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Scots and Welsh can have say in Brexit court case

(16 Posts)
LurkingHusband Fri 18-Nov-16 13:07:02

www.bbc.co.uk/news/uk-politics-38027230

The Scottish and Welsh governments are to be allowed to intervene in the Supreme Court battle over how Brexit should be triggered.
The government's appeal against the High Court ruling that MPs must vote on triggering Brexit will be heard in the Supreme Court from 5 December.
It will last four days, with the decision expected in the new year.
Theresa May has said she is "clear" she expects to start talks on leaving the EU as planned by the end of March.
Counsel for the Scottish Government is being invited by the Supreme Court justices to address the court on the relevance of points of Scots law, so far as they do not form part of the law of England and Wales.
Three senior High Court judges ruled that the prime minister does not have power to use the royal prerogative to trigger Article 50 of the Lisbon Treaty to start the two-year process of negotiating Brexit without the prior authority of Parliament.
Mrs May and her ministers are now asking the Supreme Court to overturn that unanimous decision.
Labour has said it will not attempt to delay or scupper this process if a vote goes ahead but pressure is mounting on the government from the devolved legislatures.
The Independent Workers Union of Great Britain, which describes itself as "fighting for the rights and welfare of some of the most vulnerable and under-represented workers in the UK", has also been given permission to make submissions to the court.
The Attorney General for Northern Ireland has made a reference to the court on devolution issues and did not need permission to intervene.
The historic legal challenge over Brexit was brought by investment fund manager and philanthropist Gina Miller and Deir Dos Santos, a hairdresser, with other "concerned citizens".
After Lord Toulson's retirement this summer, the appeal will be heard by all 11 remaining Supreme Court justices, led by their President Lord Neuberger.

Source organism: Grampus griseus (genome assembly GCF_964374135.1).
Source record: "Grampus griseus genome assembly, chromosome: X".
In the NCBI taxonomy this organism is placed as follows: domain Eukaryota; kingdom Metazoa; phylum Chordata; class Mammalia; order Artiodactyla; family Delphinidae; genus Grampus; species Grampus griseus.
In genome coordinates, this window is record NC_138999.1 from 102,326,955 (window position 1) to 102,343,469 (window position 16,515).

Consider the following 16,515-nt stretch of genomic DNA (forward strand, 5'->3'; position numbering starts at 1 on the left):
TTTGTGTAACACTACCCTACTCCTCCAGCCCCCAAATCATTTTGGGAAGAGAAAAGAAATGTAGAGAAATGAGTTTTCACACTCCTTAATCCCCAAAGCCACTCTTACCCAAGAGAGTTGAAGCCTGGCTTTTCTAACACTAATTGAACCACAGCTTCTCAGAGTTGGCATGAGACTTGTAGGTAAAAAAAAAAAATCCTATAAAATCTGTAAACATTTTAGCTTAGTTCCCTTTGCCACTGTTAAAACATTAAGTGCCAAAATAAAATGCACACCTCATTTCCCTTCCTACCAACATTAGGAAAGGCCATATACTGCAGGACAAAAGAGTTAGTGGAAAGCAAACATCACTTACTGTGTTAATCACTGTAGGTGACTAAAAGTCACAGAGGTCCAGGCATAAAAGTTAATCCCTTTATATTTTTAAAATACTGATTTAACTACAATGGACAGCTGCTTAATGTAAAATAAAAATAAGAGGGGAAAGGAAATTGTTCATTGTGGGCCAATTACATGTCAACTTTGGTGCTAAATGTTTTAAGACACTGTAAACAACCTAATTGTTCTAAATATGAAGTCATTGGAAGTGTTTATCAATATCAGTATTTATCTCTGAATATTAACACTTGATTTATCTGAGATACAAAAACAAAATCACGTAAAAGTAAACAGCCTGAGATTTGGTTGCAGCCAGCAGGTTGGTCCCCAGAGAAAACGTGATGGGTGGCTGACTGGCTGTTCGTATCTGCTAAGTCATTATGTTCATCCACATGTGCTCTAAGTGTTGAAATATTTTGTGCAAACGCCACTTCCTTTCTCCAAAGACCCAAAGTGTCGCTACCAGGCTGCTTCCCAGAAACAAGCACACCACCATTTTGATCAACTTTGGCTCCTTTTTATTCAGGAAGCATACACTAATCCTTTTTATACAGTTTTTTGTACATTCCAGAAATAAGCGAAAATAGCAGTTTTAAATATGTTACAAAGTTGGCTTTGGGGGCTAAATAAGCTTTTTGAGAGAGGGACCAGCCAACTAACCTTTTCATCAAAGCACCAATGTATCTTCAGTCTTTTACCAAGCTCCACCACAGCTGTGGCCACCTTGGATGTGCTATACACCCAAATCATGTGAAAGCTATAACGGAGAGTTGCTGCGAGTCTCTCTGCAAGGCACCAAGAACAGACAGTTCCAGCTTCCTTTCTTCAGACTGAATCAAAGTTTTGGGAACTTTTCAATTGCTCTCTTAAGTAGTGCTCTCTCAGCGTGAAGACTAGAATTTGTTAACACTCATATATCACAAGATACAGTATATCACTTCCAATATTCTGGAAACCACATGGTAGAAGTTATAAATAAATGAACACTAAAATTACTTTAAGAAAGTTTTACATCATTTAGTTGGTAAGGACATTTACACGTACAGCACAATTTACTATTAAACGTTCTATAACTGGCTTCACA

At the completion of legal submissions, the justices will reserve their decision to a date "probably in the new year", a spokesman for the court said.

Peregrina Fri 18-Nov-16 14:45:32

I am not sure what the Welsh Government hope to get out of this. It was almost inevitable that the Scots would want their say, having both voted Remain and having a different legal system.

LurkingHusband Fri 18-Nov-16 15:08:05

I am not sure what the Welsh Government hope to get out of this

They are a devolved administration, and stand to be affected by what Westminster gets up to - irrespective of the Welsh vote in the referendum.

I would expect the Welsh government to be acting in the interests of all it's citizens. Like the Scottish government. Rather a stark contrast the signalled intention of the English government to shaft a great number of its citizens with a cloak and dagger deal.

Peregrina Fri 18-Nov-16 15:24:55

Rather a stark contrast the signalled intention of the English government to shaft a great number of its citizens with a cloak and dagger deal.

Yup, and to keep telling us about 'the people have spoken', i.e. we are shit scared of two things - Tory party split and UKIP.

prettybird Sat 19-Nov-16 11:13:19

"Can have a say" though is slightly misleading/disingenuous. hmm

They're being allowed to make representations to the Supreme Court judges (all of them wink) about the potential impact on Scots Law/their respective jurisdictions - but the only people who will actually have a say (as in, the final word) will be the judges when they pronounce their decision.

GingerIvy Sat 19-Nov-16 11:16:46

It's a bit odd though. They voted to stay in the UK, which means abiding by the results of a UK wide vote in other matters. If they're part of the UK, they don't get to pick and choose whether or not to go along with UK-wide results based on whether or not they like them.

STIDW Sat 19-Nov-16 20:40:12